Something new emerges from the world of gut bacteria seemingly every other day. That’s why it’s worth taking a look at a study from the University of Illinois that was published near the end of 2017.
In the human study, 32 obese and lean individuals were tested. They did supervised cardiovascular exercises for 30-60 minutes three times a week for six weeks. Short-chain fatty acids—in particular, butyrate, which promotes healthy intestinal cells, reduces inflammation, and generates energy—increased in the lean participants as a result. Short-chain fatty acids in general are formed when gut bacteria ferment fiber in the colon. In addition to butyrate’s specific role, these fatty acids also improve insulin sensitivity and protect the brain from inflammation and neurodegenerative disease.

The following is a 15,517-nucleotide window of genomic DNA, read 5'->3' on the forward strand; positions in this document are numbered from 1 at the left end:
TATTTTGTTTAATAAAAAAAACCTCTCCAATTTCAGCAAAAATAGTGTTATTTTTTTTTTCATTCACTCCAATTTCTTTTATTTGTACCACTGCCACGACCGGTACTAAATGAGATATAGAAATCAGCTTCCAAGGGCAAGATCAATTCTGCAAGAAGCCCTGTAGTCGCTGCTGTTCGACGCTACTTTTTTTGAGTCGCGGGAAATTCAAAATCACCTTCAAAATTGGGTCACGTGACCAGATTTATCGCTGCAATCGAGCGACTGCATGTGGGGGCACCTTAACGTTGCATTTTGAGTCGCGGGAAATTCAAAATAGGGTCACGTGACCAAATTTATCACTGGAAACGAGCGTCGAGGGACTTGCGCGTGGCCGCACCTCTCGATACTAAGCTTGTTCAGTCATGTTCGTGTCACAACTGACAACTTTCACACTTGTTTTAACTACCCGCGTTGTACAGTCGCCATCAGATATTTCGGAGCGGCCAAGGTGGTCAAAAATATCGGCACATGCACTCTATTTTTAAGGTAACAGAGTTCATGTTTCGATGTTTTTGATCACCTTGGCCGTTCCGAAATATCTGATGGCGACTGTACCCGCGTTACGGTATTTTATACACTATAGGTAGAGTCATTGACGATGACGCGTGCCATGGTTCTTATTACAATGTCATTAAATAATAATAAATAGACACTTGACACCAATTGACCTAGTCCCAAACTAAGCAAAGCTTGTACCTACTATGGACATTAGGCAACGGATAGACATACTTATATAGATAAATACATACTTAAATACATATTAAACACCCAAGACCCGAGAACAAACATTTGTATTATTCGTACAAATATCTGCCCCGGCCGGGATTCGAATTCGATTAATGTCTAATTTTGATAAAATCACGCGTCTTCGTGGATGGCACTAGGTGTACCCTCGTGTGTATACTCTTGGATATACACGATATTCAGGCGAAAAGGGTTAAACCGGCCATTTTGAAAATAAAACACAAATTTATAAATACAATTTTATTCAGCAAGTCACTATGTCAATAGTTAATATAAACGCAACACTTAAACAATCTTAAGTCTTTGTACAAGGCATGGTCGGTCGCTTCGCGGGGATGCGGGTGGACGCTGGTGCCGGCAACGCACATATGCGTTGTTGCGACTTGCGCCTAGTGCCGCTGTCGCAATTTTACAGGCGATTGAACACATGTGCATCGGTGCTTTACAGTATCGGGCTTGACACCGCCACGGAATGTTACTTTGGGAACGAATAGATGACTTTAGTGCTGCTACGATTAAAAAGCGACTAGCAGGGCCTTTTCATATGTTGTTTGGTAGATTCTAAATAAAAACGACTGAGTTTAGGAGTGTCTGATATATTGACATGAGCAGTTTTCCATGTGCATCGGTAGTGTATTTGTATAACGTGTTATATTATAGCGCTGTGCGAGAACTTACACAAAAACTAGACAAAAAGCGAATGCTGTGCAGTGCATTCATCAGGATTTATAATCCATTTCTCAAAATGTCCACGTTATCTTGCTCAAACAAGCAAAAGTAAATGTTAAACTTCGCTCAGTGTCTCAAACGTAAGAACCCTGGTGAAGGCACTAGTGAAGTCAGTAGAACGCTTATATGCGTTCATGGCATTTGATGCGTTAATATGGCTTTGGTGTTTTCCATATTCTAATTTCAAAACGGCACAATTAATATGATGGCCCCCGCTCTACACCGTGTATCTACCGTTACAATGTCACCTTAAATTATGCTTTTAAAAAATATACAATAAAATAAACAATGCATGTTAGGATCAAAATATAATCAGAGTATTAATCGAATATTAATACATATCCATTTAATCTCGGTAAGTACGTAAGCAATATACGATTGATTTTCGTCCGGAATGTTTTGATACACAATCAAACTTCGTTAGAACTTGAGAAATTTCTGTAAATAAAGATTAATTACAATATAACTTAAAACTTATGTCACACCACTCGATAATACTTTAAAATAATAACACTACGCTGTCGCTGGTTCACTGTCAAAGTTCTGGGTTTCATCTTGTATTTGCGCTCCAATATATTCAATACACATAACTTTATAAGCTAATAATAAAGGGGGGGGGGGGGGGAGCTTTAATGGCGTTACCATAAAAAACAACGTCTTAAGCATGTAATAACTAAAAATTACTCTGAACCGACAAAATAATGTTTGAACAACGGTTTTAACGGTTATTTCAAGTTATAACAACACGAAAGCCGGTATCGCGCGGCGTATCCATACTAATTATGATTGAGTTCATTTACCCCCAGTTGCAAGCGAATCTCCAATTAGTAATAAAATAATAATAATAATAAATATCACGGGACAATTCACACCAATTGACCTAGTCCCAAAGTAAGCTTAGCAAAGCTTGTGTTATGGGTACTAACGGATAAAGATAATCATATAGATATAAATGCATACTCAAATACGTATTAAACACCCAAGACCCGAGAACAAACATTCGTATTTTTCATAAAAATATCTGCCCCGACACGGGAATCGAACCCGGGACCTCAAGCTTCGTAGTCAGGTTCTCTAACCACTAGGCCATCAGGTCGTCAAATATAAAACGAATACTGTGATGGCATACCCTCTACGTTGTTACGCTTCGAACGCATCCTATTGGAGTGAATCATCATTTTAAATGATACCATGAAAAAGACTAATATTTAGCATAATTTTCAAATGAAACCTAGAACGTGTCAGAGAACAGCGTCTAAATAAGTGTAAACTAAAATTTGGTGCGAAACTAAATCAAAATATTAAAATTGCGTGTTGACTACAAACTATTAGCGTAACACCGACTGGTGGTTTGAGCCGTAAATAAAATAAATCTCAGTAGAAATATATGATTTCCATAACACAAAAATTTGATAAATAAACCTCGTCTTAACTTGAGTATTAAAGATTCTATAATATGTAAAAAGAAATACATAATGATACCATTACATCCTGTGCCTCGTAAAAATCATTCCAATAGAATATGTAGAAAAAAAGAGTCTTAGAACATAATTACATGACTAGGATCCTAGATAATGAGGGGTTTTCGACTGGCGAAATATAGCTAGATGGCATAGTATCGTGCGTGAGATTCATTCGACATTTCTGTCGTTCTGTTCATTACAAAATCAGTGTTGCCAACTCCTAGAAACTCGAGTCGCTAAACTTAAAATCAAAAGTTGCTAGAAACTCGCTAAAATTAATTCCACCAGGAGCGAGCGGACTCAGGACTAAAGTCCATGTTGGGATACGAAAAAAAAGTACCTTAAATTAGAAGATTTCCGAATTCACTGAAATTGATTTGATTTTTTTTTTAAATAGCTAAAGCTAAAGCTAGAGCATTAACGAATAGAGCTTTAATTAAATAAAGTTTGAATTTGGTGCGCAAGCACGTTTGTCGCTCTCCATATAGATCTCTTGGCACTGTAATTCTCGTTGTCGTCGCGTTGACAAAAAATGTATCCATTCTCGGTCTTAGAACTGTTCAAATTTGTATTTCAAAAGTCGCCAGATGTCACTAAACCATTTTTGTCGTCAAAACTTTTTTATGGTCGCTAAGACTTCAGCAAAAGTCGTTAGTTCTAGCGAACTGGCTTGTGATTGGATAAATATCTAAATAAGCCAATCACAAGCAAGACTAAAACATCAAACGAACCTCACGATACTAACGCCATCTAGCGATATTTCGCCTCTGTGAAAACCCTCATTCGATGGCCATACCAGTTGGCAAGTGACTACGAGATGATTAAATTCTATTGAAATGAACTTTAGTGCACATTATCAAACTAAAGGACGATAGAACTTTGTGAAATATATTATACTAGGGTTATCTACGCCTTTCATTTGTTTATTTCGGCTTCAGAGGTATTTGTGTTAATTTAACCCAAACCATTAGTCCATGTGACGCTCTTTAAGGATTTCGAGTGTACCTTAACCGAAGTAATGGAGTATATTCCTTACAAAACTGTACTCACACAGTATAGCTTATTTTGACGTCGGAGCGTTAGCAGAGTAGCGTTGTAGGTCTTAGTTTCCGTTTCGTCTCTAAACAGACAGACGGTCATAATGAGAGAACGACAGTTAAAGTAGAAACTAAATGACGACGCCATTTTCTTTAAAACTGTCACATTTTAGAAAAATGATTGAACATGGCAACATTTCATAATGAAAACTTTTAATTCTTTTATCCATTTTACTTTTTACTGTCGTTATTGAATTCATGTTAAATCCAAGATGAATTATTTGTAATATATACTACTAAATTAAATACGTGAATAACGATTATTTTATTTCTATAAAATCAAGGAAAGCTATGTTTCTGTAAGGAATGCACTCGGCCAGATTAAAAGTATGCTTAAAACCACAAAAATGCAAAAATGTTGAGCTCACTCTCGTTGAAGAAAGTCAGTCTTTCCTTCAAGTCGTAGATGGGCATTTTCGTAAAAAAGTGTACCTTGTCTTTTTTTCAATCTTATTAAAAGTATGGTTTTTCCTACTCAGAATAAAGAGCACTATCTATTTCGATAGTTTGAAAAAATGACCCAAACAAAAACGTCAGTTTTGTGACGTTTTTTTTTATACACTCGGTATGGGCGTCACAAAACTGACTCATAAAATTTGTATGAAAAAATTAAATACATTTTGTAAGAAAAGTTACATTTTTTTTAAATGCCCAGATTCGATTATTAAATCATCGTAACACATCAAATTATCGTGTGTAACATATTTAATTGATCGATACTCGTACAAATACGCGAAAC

Butyrate’s role in your gut manifests itself in a variety of ways: if you have Crohn’s disease, an increase in butyrate production can strengthen your intestines. It also plays a role in guarding the body against diet-induced obesity.
The study also found that lean individuals produced more butyrate than in obese individuals. Why this happened is still unknown and represents the next question for researchers to explore.